WTB Tranny Cooler line #10269709 - Chevy Impala SS Forum
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post #1 of 29 (permalink) Old 05-27-2019, 09:35 PM Thread Starter
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WTB Tranny Cooler line #10269709

Does anyone have a source where to get AC Delco part #10269709? it's one of the tranny cooler lines and can't seem to find it online. RockAuto doesn't have it, Hamilton Chevy has them on the eBay store, but at $130, that's a little steep especially when the other line is only $14. thanks

1996 BBB, 396ci Golen LT4, Yank 3600, TransGo shift kit, 3.73s, P71 MMC driveshaft, CIA Tri-Y Gen II, X-Pipe, Dynomax UltraFlo exhaust, Hotchkis Sway bars & Springs, Bilstein Shocks, UMI extended control arms, ODBI conversion, all installed and tuned by Mike Harris
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post #2 of 29 (permalink) Old 05-28-2019, 06:22 AM
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Bend one yourself from a straight piece of 3/8" brake line.
The flares and inverted flare nut are standard!

Nab
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post #3 of 29 (permalink) Old 05-28-2019, 11:47 AM
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Quote:
Originally Posted by boofers View Post
Does anyone have a source where to get AC Delco part #10269709? it's one of the tranny cooler lines and can't seem to find it online. RockAuto doesn't have it, Hamilton Chevy has them on the eBay store, but at $130, that's a little steep especially when the other line is only $14. thanks
What exactly is bad on the existing Line/Hose? Cause if you want to fix on the cheap, you have some options there. For example I just used Brass Plumbing Compression fittings on there when the Crimp portion was leaking. Some members have just used some worm Gears clamps in place of the Crimps. If the metal portion has a hole in it you could cut out the bad section and splice in 1 of these Brass compression fittings as well.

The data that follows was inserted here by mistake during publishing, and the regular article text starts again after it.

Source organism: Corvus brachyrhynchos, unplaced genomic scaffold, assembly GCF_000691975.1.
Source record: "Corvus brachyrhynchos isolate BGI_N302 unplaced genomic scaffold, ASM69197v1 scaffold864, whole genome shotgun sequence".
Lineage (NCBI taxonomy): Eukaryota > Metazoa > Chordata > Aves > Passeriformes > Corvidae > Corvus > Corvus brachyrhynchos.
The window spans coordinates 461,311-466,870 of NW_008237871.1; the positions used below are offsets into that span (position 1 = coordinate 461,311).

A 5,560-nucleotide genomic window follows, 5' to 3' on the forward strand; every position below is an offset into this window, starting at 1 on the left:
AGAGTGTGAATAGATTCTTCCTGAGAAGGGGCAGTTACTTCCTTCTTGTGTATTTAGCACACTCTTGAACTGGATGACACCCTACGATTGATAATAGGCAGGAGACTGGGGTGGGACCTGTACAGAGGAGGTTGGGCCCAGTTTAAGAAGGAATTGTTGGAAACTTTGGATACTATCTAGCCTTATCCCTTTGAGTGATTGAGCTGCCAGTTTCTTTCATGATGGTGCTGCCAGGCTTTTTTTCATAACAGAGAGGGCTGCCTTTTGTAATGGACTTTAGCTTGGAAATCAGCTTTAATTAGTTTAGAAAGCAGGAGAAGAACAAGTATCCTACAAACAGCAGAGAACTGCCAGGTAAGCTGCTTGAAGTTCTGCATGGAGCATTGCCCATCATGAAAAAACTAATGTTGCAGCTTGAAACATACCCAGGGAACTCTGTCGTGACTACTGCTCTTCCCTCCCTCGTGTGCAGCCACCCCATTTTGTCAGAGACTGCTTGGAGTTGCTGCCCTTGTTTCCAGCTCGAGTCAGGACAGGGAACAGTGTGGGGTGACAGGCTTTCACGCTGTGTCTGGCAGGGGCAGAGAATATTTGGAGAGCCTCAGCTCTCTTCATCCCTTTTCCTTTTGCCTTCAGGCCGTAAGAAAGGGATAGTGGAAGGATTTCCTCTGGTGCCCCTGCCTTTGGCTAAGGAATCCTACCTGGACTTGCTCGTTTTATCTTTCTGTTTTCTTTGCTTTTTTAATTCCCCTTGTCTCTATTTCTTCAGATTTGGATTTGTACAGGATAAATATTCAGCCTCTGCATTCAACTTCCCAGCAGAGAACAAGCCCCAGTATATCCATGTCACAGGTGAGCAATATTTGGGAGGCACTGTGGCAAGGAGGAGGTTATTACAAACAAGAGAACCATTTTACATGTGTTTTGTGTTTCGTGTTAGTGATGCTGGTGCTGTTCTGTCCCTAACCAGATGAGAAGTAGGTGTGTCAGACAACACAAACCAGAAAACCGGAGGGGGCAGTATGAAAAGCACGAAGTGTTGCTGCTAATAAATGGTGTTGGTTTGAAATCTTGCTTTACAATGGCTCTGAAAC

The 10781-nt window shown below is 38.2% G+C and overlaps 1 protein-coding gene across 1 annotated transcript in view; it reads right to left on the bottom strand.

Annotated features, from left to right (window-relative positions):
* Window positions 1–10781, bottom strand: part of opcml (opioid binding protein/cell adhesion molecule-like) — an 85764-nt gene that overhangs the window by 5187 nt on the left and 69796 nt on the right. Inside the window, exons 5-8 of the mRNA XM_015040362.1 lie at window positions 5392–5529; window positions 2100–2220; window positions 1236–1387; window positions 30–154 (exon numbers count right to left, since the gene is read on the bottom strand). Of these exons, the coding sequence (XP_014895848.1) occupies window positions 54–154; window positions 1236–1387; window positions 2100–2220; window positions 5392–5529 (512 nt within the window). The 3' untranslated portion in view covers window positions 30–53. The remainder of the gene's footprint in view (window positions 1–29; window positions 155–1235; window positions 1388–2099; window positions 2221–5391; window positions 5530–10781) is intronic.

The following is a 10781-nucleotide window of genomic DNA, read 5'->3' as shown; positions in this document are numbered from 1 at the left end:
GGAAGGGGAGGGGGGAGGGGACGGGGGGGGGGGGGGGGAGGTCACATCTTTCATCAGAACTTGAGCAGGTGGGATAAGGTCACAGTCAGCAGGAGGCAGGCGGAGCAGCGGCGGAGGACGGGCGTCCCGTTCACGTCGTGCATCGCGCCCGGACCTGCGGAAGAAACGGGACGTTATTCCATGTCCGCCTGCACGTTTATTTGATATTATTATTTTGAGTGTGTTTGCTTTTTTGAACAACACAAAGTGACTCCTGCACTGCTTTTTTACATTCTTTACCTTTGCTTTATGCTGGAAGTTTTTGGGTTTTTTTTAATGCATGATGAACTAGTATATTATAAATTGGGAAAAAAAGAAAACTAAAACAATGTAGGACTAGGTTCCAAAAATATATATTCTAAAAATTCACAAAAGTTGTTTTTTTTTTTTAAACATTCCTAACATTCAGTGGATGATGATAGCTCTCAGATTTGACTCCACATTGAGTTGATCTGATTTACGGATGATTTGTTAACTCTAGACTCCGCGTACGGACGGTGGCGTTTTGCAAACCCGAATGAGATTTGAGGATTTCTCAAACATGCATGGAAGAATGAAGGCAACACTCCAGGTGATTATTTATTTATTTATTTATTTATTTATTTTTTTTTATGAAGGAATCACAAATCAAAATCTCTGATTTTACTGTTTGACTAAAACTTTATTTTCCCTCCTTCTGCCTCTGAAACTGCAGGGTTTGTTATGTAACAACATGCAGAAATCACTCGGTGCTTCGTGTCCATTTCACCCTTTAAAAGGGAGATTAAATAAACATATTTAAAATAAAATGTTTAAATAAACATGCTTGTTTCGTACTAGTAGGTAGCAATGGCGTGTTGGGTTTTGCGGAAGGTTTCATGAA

If you want to do it right, then replace the entire line. As you know OEM is pricey and you could redo that line in AN hose and fittings and never have to worry about it again. At $130 for OEM, you could most likely replace in a AN option for less than that. If you need more info on any of this let me know OR if staying stock...its a no-brainer.

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'95 Caprice SS conversion - Bonny Buckets - 96 Column, Shifter and Console - 3.73 Gear and Herter tune - Z/28 Cluster - Blazer OH Console - Green/Pink bushings - Chromed Impala Wheels - Eibach Springs and Bilstein Shocks - Corvette Engine Dress - the list goes on and still more to do...it never ends.
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post #4 of 29 (permalink) Old 05-28-2019, 12:14 PM Thread Starter
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My line is rusted pretty much all the way to where it meets the rubber boot. It is so like GM to continue to make one of the tranny cooler lines, but not the other one any longer. I might try the route that Nab has suggested. I've seen your threads before on the braided lines, and I actually bought those parts to replace exactly as you have, but since my line is rusty I'd prefer to have a newer one to use.

1996 BBB, 396ci Golen LT4, Yank 3600, TransGo shift kit, 3.73s, P71 MMC driveshaft, CIA Tri-Y Gen II, X-Pipe, Dynomax UltraFlo exhaust, Hotchkis Sway bars & Springs, Bilstein Shocks, UMI extended control arms, ODBI conversion, all installed and tuned by Mike Harris
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post #5 of 29 (permalink) Old 05-28-2019, 12:41 PM
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After looking at the pic of the line you need,
it would definitely be easy to make with what looks like a 30" piece.
The inverted flare nut will even screw into the trans cooler.
On the other end you could use a union and join it to a hose barb fitting.

Nab